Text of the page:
Analysts warn failure to contain the coronavirus outbreak will lead to a “Chernobyl moment” for Chinese leadership, amid fears the virus could infect 60 per cent of the world’s population if left to spread unchecked.
On Thursday, Chinese president Xi Jinping announced an extra 2600 military medical personnel would be sent to Wuhan to treat patients taking the total number of reinforcements to 4000.
It comes amid growing criticism of Chinese authorities from both inside and outside the country, with many experts predicting the virus could become China’s “Chernobyl moment”, reports news.com.au.
The 1986 nuclear disaster in what is now Ukraine was exacerbated by a failure to admit mistakes, a culture of secrecy among leaders and incompetent handling of the fallout.
The Chinese province at the centre of the coronavirus outbreak recorded 242 deaths on Wednesday, the BBC reported.
It was the biggest daily rise in deaths in Hubei since the flu-like virus emerged in the province’s capital, Wuhan, in December.
There was also a huge increase in the number of cases, with 14,840 people diagnosed with Covid-19, reported the BBC.
Hubei has started using a broader definition to diagnose people, which accounts for most of the rise in cases. China sacked two top officials in Hubei province hours after the new figures were revealed.
President Xi has kept a low profile during the virus outbreak, leading to speculation he is trying to create layers of bureaucracy on which to lay the blame.
But in China and abroad the demand for clear information is growing. Hong Kong pro-democracy activist and leader of opposition party Demosisto, Joshua Wong, said “by covering up the severity of pandemic with force & fear, #China has turned whole crisis into the Chernobyl disaster of the 21st century.
• ‘I never really felt unwell’: What it’s like to have coronavirus
• Disturbing footage shows suspected coronavirus victims being rounded up and quarantined
• Coronavirus: Mysterious bat cave in Chinese wilderness could hold key
• Premium – How coronavirus has affected the New Zealand economy so far
“China’s still clamping down on coronavirus coverage as cases surge day by day,” he tweeted.
“Under the surface, we see the powerlessness of power. Burnished by the personality cult, this rigid regime rules the people with fear and distrust. Beijing’s iron-fist control on citizenry also makes it unresponsive to social grievance.”
University of Chicago political scientist Dali Yang said “this is clearly a crisis of enormous proportions”.
“Failure … will be blamed on the system and especially on Xi, who’s staked out his personal leadership role,” he told the South China Morning Post.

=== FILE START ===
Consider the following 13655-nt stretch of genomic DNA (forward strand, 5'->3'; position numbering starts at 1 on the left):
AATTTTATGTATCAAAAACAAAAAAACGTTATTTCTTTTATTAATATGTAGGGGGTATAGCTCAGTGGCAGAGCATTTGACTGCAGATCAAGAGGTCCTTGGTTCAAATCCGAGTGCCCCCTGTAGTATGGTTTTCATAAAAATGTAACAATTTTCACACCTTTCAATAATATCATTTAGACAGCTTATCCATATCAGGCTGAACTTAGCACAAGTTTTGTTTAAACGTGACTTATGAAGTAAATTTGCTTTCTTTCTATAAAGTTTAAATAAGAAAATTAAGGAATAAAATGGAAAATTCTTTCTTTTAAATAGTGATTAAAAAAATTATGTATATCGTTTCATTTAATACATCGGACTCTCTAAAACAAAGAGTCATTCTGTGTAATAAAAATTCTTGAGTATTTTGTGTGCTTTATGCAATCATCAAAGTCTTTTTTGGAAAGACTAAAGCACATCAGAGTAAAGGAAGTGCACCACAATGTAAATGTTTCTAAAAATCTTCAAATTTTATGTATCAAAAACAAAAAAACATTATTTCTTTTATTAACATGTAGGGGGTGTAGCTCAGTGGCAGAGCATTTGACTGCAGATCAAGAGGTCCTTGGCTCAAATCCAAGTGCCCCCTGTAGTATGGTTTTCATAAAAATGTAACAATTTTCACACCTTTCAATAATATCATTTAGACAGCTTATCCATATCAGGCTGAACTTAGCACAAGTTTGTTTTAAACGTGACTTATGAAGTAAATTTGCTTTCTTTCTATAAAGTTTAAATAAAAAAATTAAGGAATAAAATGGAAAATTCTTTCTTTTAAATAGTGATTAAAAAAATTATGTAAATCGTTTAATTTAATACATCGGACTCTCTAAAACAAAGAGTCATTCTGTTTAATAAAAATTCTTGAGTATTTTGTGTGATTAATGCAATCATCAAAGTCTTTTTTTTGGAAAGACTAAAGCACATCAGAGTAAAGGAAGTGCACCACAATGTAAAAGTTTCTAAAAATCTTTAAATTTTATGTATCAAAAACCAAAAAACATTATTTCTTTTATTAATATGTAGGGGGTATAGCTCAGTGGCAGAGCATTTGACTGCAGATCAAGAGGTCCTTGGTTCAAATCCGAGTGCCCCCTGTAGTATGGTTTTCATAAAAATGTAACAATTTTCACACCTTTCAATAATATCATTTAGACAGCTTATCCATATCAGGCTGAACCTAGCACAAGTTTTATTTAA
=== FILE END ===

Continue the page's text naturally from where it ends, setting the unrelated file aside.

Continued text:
“It will be a crisis of Chernobyl proportions, especially because we will have to contend with the virus for years to come,” Yang said.
“Those who have sustained losses, in particular, will be asking questions, as has happened before in the aftermath of a crisis.”
60 per cent of world could become infected
So far nearly 60,000 people have contracted the disease that has been renamed COVID-19.
The vast majority are in mainland China with 1367 deaths among 59,804 cases, mostly in the central province of Hubei.
On Wednesday and Thursday World Health Organisation (WHO) experts met in Geneva to discuss the global response.
Hong Kong’s leading public health epidemiologist, Prof Gabriel Leung, told The Guardian that the main question was how many people each person can infect.
Most experts thought each person would go on to transmit the virus to about 2.5 other people leading to an “attack rate” of 60-80 per cent if the virus was not contained, he said.
“Sixty per cent of the world’s population is an awfully big number,” Leung said.
WHO adviser Ira Longini also estimated there could eventually be billions more infections than the current official tally of about 60,000.
He estimates each person passes the disease to between two and three people, and even if transmission was reduced by half around 30 per cent of the world’s population could still catch it.
“Unless the transmissibility changes, surveillance and containment can only work so well,” he told Reuters.
“Isolating cases and quarantining contacts is not going to stop this virus.”
Fears have been raised about the spread of the disease in the UK following confirmation of a ninth case in London after it was first detected in York and Brighton.
The city of nearly nine million is a key transport hub and home to four major airports that could spread the disease quickly around the world.